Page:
Capital Exchange is a new blog featuring debate among some of Washington’s smartest budget and policy experts. –Eric Pianin, Washington Editor and Moderator
If readers of The Fiscal Times had somehow missed the last three or four decades of arguments that "end of life care" was going to bankrupt the nation, then David Ewing Duncan’s five-part series on "Life at All Costs" provided them with a good introduction to that line of commentary. He reports all the standard claims about how people are receiving extremely expensive care that they do not even want, and that this is a major cause of U.S. health care costs. He also, in reporting objections to these arguments, does provide some contrary evidence.
Yet this series, like much of the commentary on which it reports, combines mistaken facts and inferences with a set of opinions that masquerade as ethical imperatives. Claiming to be experts on "ethics," commentators like Dan Callahan have long made a series of claims that reduce to the following propositions:
1) A large part of health care dollars are spent on care during the last few months or year of life;
2) This care is in some sense "wasted" because, after all, it didn’t work;
3) It could be avoided if physicians properly informed patients that they were going to die, and if patients were willing to listen;
4) Much of this care is painful and dehumanizing, and people don’t really want it;
5) We know they don’t want it because, when they’re not near death, some people say they wouldn’t want it;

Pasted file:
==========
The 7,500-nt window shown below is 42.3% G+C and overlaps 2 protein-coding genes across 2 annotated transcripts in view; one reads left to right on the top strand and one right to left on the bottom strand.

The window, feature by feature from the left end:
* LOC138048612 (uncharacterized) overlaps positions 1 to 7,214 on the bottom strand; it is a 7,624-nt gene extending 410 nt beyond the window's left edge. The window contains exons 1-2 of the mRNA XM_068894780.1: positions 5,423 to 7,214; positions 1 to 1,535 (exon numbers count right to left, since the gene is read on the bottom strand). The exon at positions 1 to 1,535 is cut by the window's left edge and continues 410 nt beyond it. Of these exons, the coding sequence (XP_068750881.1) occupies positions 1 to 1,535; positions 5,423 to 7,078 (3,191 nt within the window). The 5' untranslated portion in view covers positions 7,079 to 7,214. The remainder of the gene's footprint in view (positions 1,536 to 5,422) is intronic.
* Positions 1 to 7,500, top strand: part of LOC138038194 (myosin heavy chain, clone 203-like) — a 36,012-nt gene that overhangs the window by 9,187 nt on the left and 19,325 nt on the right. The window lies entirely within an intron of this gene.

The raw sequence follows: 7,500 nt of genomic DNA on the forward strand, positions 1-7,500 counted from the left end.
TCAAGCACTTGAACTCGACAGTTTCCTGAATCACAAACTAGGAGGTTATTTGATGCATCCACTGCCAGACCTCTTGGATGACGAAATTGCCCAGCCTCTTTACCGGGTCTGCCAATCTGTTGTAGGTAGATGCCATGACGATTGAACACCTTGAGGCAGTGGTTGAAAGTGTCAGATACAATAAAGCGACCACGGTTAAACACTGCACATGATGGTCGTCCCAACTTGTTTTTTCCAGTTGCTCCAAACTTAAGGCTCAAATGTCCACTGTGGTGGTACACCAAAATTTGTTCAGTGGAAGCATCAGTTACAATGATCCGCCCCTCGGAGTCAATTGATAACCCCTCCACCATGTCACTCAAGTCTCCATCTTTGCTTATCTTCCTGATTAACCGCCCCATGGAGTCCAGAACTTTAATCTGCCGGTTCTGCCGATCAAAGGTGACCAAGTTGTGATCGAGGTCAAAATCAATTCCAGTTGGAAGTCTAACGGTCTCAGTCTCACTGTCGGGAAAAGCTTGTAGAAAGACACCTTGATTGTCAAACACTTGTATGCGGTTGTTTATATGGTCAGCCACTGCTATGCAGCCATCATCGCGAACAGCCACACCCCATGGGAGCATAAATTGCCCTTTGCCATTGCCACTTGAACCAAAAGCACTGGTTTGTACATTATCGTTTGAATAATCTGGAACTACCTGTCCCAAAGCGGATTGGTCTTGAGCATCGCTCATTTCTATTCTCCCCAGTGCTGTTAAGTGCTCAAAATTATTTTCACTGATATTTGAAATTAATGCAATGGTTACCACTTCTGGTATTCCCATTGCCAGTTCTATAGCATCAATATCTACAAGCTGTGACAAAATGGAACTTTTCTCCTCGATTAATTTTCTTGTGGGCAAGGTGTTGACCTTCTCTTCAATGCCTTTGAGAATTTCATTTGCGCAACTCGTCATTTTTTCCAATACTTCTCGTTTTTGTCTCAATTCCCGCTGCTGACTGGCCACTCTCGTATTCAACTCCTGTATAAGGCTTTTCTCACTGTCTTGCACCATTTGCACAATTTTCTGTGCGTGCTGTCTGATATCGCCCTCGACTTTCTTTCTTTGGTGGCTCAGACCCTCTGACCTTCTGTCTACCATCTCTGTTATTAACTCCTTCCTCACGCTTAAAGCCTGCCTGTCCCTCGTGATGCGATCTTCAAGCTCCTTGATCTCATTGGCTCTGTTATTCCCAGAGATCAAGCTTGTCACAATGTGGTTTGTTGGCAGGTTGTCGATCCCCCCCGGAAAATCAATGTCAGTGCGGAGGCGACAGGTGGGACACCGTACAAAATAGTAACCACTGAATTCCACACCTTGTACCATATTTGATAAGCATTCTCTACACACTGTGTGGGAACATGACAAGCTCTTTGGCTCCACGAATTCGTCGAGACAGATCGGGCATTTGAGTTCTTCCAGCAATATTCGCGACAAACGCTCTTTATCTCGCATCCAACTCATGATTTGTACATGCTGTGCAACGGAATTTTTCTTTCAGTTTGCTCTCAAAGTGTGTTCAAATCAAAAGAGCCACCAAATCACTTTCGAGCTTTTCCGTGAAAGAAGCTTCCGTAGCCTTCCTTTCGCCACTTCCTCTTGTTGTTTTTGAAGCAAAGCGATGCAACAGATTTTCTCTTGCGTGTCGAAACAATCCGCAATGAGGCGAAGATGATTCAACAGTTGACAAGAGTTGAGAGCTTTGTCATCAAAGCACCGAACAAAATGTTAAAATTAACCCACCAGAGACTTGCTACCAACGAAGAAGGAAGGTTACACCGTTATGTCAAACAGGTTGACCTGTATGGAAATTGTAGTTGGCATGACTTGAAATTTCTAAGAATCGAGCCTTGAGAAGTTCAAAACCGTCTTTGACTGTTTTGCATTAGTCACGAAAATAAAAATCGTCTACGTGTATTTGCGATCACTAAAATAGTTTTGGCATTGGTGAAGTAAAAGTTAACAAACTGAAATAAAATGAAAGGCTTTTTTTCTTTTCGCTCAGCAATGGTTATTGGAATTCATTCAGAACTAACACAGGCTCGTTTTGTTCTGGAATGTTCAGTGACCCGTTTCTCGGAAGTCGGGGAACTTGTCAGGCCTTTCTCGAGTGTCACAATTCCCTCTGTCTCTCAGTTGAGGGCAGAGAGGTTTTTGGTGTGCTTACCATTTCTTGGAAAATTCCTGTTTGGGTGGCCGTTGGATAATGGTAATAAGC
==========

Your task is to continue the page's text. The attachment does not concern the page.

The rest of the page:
6) Therefore we could save a great deal of money and treat people with more dignity if we didn’t force them to have so much care when they are about to die anyway. Thus (abracadabra!) there is a way to save money and be morally superior at the same time;
7) Americans have to learn to accept limits, in spite of their irrational desire for miracles. Other countries save money by rationing, and we will have to bite that bullet. They have a solution that we should copy.
This argument begins from a truth: lots of money is spent on people who are near the end of life. But even that is a deceptive truth, and much of the rest of the argument is either factually wrong or pure opinion.
(1) & (2). Much of the commentary about excessive costs at the end of life begins from reports, as Mr. Duncan writes, that around a quarter of Medicare dollars are spent on patients in their last year of life. This should be no surprise: a large portion of health care spending goes to people who are very sick, and death is one indicator of severe illness. So what does the fact mean?
Not much. First, as Mr. Duncan points out, the share of Medicare costs spent on patients who die within a year has not risen over time. This means that spending on everything else rises just as quickly as spending on people who die. This means, in turn, that spending on people who die is not a distinctive driver of increased health care costs. The arguments that Mr. Duncan reports as somehow news have been made since the 1970s, and continue to be made in spite of the fact that there is no economic "mid-death crisis" that can be distinguished from the general trend of health care cost increases. As one analysis summarized in 2001, "In the late 1980s and early 1990s analysts questioned whether ‘the high cost of dying’ was a major driver of the growth of health care spending. The ‘no’ answer reached then still appears to be true."